Ottawa urged to offer grants; one-stop shopping for auto investment
The Windsor Star/Grace Macaluso
Canada’s auto industry adviser called on the federal and Ontario governments Wednesday to implement measures aimed at changing the “negative” perception of Canada as an expensive place to build vehicles.
“One of the things that I discovered the perception about Canada was very negative; people say ‘Mexico is it; Canada is not,'” Ray Tanguay told reporters on the eve of the Canadian International Auto Show in Toronto.
Appointed to the post last year, Tanguay’s mandate is to develop a strategy designed to encourage auto makers to invest in Canada, which has lost out to lower-cost jurisdictions such as Mexico and the U.S. South.
Six months into the job, Tanguay has determined that Canada needs to do a better job of selling the “benefits” of such factors as its educated and skilled workforce, universal health care, relatively lower corporate tax rates, Canada-U.S. exchange rate and the Great Lakes auto production cluster.
“The industry in Canada is still really relevant,” said Tanguay. “We still make 2.4 million units in Ontario and the Great Lakes still is the biggest auto industry cluster, producing eight million units each year.”
Canada’s advantages outweigh cheap labour costs in Mexico, where auto workers earn between $5 and $8 an hour, he said.
Canada also has the “largest information technology cluster outside of Silicon Valley,” he added. “We’ve got over 19,000 IT establishments in Ontario alone, employing 260,000 people.”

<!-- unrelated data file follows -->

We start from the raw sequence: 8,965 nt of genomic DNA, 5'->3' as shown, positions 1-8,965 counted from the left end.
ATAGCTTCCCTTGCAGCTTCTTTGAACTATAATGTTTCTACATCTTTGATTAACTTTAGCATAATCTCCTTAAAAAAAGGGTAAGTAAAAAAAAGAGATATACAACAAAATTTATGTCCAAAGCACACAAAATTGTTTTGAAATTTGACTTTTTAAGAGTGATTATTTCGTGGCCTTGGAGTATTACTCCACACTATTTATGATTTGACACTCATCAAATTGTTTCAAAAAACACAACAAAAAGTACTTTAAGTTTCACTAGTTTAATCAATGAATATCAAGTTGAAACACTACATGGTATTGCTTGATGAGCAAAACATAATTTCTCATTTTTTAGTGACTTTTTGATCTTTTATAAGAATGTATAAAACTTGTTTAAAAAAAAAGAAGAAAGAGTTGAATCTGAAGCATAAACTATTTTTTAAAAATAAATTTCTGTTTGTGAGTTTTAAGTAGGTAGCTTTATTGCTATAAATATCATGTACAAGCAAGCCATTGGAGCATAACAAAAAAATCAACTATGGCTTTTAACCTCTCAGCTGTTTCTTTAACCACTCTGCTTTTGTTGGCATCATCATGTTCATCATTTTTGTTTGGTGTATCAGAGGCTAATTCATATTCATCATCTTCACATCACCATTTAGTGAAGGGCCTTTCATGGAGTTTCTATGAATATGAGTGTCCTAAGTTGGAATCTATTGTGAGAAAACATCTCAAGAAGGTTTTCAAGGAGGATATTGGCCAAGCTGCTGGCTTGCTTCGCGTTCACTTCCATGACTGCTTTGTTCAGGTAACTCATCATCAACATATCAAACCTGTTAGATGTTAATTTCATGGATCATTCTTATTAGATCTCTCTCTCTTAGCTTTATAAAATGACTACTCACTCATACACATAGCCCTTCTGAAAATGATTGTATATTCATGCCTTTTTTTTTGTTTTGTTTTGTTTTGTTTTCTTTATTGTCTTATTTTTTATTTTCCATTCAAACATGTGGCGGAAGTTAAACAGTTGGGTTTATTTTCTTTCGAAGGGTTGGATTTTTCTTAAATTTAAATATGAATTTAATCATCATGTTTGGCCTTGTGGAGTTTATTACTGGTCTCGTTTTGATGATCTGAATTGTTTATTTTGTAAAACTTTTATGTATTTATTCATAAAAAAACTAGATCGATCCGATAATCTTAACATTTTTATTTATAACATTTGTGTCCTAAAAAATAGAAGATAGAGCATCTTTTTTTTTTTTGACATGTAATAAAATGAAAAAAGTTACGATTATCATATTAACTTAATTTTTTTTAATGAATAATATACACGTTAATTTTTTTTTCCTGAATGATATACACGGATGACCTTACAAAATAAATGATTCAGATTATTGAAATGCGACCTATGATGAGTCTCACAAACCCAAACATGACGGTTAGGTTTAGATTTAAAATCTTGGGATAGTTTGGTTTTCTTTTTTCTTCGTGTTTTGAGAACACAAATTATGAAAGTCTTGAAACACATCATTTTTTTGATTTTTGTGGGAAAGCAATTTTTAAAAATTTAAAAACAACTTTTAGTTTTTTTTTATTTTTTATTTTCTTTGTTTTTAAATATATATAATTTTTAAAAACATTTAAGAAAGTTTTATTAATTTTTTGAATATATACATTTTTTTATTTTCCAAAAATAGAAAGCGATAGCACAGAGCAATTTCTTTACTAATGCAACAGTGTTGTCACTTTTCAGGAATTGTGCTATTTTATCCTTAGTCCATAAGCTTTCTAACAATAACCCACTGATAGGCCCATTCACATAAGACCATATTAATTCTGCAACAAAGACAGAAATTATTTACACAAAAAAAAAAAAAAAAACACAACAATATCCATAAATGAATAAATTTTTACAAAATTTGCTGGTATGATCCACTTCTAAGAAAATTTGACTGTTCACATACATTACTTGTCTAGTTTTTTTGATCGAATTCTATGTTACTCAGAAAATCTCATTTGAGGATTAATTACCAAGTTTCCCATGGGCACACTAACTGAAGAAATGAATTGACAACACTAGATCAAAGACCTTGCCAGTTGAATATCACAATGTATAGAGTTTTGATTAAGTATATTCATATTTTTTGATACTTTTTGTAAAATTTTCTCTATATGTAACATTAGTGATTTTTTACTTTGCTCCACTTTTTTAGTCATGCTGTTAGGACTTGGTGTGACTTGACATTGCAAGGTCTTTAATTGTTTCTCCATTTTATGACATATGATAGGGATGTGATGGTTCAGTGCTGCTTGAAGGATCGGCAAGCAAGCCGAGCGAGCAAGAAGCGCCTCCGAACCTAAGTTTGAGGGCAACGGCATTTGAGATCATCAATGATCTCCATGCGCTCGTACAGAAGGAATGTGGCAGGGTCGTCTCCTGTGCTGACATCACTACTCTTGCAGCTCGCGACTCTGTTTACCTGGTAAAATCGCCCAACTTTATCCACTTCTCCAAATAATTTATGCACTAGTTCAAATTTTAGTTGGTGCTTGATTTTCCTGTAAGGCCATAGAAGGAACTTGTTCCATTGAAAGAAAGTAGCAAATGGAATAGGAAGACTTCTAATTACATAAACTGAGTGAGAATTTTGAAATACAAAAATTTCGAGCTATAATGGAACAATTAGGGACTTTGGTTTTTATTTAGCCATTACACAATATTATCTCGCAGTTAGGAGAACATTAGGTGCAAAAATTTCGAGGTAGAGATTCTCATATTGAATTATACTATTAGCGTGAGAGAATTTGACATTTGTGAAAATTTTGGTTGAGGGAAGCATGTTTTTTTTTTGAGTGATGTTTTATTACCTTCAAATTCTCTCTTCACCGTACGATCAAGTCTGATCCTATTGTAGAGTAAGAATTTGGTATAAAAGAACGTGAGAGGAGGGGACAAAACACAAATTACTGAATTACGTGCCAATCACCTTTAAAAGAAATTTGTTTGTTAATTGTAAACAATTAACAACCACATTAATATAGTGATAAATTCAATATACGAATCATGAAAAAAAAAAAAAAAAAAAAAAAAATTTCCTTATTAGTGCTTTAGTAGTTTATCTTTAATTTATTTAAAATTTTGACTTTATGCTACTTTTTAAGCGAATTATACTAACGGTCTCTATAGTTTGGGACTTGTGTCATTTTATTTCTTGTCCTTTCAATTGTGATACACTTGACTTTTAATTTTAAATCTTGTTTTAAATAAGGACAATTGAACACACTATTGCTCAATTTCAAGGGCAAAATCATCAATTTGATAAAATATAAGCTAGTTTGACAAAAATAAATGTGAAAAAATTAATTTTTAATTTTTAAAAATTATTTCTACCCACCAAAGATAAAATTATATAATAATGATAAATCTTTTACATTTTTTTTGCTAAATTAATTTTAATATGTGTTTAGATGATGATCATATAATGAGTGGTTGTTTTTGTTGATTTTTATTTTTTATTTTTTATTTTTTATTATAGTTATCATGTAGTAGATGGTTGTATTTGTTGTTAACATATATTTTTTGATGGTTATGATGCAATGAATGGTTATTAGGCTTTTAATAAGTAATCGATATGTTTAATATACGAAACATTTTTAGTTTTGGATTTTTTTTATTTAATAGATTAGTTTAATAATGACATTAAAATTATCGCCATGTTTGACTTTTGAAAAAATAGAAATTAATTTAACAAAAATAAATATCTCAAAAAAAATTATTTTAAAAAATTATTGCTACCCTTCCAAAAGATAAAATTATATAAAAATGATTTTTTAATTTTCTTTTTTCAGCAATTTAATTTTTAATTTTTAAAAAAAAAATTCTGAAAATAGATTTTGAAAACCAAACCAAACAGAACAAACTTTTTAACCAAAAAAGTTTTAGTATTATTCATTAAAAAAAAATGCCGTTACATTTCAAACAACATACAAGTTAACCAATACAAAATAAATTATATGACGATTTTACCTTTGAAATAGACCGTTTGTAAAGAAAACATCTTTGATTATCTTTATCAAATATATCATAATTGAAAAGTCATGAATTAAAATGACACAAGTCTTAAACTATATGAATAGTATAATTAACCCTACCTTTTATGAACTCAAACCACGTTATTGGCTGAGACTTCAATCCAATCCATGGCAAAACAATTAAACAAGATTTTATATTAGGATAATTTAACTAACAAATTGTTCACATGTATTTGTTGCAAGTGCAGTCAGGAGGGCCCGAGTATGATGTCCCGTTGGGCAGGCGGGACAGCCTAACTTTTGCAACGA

But, there are steps that Ottawa and Queen’s Park must take to address longstanding industry complaints about having to navigate two levels of government bureaucracies. Tanguay recommended that Ottawa and Ontario set up a single investment body that would help “facilitate” automotive investment.
He cited ProMexico — the economic development arm of the Mexican government — as a model that has worked effectively.
“They have a much more focused group — a window of concierge services they provide to investors,” said Tanguay. “In our case we have a tendency to want to negotiate. We have to change that mindset and be able to work with investors in a way that we take care of them and make the job easy for them to make that investment in Ontario and Canada.”
Tanguay also took aim at the federal Automotive Innovation Fund, set up by the previous Conservative government. The fund, which provides incentives in the form of taxable loans, must be overhauled to provide grants, said Tanguay.
“We believe the AIF has not been very effective and we would like to see that change,” he said.
Flavio Volpe, president of the Automotive Parts Manufacturers’ Association, said consultations with the newly appointed federal Economic Development Minister Navdeep Bains have been positive.
“The industry as been asking for some time now for more relevant and efficient tools for investment attraction,” said Volpe. “Competitive jurisdictions have been winning decisions because their funds are grant funds; the provincial fund is a grant fund. We have had positive conversations with the new minister and my hope is we may see something as early as the next federal budget or at least in this calendar year.”
Tanguay said he plans to deliver a final report of recommendations to the federal and Ontario governments over the next year.